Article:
The American eel can be found in the eastern half of Canada, the eastern half of the United States, Mexico, Central America, into the northern part of South America, and even in Greenland. Due to the threats of overfishing; dams and water management systems; pollution; invasive species (and with them disease); and climate change, these fishes are listed as Endangered by the IUCN. Their numbers are also decreasing.
First the Stats…
Scientific name: Anguilla rostrata
Weight: Up to 8.9 lbs.
Length: Up to 4 feet
Lifespan: Up to 40+ years
Now on to the Facts!
1.) American eels live in freshwater and estuaries, only leaving to venture into the Atlantic Ocean to make its spawning migration to the Sargasso Sea.
2.) These eels, like many others, are covered in a layer of mucus, giving them a slimy feel and appearance. Although, they do possess tiny scales.
3.) They are sexually dimorphic in that females grow nearly 2x longer than males.
4.) The American eel is nocturnal (active at night).
5.) Worms, small fish, various mollusks, clams, and crustaceans like soft-shelled crabs are all on the menu.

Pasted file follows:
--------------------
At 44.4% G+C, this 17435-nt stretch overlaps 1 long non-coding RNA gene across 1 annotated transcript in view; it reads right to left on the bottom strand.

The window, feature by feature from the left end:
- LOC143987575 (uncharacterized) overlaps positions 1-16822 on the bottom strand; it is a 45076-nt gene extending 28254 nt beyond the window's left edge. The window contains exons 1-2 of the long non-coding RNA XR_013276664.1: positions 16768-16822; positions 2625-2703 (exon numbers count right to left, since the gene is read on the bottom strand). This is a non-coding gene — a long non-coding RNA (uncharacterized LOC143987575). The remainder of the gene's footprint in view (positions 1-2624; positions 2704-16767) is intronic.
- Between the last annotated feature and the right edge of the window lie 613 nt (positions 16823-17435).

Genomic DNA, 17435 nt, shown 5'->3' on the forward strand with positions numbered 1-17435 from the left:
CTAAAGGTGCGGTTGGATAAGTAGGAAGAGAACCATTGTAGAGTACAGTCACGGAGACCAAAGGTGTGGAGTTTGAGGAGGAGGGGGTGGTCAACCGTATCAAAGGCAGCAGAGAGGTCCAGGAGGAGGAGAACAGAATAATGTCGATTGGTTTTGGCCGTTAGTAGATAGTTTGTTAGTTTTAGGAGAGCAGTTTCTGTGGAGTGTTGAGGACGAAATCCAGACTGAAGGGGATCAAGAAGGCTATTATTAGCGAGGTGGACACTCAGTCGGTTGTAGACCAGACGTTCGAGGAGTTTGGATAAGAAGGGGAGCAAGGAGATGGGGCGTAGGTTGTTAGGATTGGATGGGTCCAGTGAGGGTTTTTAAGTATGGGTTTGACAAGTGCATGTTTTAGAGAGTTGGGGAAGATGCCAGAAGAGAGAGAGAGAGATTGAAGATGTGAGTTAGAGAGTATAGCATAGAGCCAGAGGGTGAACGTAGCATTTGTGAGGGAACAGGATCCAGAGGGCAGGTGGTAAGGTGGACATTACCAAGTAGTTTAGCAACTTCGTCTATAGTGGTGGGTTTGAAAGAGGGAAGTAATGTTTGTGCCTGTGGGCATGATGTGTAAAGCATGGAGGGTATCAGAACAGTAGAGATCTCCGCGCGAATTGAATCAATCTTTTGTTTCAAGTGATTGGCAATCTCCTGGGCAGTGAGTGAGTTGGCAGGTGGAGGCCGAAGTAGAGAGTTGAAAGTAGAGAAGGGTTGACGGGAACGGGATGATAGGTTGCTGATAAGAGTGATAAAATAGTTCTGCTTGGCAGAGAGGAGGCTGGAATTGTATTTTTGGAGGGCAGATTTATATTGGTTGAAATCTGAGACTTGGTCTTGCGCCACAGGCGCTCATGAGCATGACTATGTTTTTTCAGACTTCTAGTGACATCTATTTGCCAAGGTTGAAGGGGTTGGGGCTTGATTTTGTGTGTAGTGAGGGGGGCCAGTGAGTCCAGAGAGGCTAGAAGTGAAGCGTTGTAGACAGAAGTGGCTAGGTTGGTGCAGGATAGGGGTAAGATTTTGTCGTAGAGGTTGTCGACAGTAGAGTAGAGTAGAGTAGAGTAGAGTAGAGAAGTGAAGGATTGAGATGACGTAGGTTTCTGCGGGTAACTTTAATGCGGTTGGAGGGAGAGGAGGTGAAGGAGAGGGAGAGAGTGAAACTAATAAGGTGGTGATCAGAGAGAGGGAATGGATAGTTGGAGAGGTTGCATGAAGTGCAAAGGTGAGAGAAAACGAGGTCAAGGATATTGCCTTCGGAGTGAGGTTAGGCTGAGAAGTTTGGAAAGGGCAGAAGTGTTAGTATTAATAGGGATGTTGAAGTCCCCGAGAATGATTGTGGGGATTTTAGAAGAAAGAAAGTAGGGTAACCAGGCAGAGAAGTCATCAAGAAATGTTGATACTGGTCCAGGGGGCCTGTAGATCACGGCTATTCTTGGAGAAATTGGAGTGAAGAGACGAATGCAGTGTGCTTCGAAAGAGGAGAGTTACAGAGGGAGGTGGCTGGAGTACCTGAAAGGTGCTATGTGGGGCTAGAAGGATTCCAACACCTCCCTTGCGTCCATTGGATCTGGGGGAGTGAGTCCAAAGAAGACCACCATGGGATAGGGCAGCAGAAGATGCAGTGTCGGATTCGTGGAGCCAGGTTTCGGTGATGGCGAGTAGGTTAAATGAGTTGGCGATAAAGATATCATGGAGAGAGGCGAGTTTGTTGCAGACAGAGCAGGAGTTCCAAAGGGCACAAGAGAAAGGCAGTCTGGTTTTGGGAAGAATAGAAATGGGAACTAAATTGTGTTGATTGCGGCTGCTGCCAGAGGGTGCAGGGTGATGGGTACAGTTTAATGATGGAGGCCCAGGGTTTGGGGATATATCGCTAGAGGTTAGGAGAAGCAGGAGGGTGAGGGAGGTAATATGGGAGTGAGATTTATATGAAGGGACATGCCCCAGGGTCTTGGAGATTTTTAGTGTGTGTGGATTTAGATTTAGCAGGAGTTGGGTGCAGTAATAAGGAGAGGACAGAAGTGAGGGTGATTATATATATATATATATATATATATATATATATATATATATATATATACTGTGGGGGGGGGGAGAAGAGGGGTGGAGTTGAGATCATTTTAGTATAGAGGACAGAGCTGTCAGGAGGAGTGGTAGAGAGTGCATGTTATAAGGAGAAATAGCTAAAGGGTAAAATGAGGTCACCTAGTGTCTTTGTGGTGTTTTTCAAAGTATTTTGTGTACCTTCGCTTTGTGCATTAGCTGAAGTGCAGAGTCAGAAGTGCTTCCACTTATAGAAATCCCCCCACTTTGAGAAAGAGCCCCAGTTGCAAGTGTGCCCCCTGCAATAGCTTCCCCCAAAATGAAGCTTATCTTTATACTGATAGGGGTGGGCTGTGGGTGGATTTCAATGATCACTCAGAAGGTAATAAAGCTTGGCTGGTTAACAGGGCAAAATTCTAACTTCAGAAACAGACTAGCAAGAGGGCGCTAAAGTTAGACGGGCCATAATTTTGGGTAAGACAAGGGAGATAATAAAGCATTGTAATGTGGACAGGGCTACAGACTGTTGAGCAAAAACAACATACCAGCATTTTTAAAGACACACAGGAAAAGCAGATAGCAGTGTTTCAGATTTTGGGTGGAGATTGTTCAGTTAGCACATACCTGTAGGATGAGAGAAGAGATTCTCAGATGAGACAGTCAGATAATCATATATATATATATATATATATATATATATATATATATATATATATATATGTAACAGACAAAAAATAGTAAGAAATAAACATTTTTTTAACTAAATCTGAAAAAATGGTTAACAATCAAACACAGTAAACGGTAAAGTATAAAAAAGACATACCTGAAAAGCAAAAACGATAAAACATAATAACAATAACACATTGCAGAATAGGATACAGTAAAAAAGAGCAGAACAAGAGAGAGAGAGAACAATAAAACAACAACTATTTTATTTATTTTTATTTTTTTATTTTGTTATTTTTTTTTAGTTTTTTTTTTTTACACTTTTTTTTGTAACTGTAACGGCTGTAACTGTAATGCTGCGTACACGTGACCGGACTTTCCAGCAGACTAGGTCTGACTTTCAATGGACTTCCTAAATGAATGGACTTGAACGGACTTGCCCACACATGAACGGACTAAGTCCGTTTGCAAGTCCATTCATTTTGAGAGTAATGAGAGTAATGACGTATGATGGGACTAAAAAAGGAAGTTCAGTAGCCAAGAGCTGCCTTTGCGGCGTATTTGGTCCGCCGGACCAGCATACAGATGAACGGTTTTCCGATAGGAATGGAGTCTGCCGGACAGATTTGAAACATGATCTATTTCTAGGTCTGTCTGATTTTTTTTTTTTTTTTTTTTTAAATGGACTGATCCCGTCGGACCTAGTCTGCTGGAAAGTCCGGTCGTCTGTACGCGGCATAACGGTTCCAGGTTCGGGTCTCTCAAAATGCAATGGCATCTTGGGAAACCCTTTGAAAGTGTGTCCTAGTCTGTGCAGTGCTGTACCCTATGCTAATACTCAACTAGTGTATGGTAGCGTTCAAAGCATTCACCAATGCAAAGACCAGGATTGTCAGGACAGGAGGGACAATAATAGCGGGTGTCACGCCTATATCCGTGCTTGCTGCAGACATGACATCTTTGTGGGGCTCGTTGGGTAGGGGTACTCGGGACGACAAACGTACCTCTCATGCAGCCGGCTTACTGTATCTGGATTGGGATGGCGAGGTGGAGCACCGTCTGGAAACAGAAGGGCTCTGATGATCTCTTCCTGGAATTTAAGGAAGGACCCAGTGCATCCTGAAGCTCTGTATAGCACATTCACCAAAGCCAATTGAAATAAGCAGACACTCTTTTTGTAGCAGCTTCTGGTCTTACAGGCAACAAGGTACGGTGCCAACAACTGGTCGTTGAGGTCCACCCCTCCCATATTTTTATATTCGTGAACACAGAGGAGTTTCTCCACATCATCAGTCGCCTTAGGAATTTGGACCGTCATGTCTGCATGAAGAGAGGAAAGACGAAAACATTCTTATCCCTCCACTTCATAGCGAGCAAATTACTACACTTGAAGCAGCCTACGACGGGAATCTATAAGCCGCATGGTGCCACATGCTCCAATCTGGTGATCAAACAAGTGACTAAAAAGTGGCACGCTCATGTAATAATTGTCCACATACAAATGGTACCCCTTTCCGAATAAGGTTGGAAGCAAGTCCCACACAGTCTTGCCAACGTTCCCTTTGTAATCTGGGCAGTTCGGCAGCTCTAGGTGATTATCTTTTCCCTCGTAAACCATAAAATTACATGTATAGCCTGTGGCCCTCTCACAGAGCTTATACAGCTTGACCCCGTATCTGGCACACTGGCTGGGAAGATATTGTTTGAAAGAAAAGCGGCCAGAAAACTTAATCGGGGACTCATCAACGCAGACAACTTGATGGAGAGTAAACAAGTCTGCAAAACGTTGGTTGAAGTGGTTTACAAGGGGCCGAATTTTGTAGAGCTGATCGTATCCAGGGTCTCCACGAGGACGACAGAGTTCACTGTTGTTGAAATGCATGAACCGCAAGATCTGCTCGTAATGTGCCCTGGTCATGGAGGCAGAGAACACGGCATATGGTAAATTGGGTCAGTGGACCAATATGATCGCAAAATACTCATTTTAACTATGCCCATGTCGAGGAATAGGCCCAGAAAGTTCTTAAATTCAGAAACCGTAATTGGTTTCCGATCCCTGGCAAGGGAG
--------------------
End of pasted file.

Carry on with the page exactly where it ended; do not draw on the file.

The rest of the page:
But wait, there’s more on the American eel!
7.) Being catadromous, females lay up to 4,000,000 eggs far offshore; leaving their freshwater habitats for saltwater realms.
Did you know…?
The American eel is the only catadromous fish living in the Bay region that migrates downstream to the ocean in which to spawn. Once they spawn in the ocean, they adults die.
8.) The larvae drift in the ocean for up to 12 months and are referred to as glass eels.
9.) Once the ocean currents transport the glass eels to the coast, they develop a pigment and are then referred to as elvers.
10.) After a few months, the elvers transform into sexually immature adult eels, called yellow eels.
But wait, there’s still more on the American eel!
11.) In time, they reach sexual maturity and are called solver eels. This signals the need to venture out to sea in order to reproduce and die.
12.) American eels have to pass numerous obstacles in order to reach their final freshwater destination. Obstacles like rocks, wet grass, dams, and more all pose as a stopping point for these critters.
Did you know…?
During its peak, the eel harvest was valued at around $600,000 and eels accounted for nearly half of the value of the entire commercial fish harvest to come from Lake Ontario.
13.) These eels were first described in 1817 by Charles Alexandre Lesueur.
14.) Like other eels, they are bottom dwelling fishes that find shelter in burrows, masses of plants, snags, tubes, and other aquatic formations.
15.) The American eel is considered a delicacy in Asia and Europe and many are exported overseas to fulfill the need to eat these slippery critters.
Now a Short American Eel Video!
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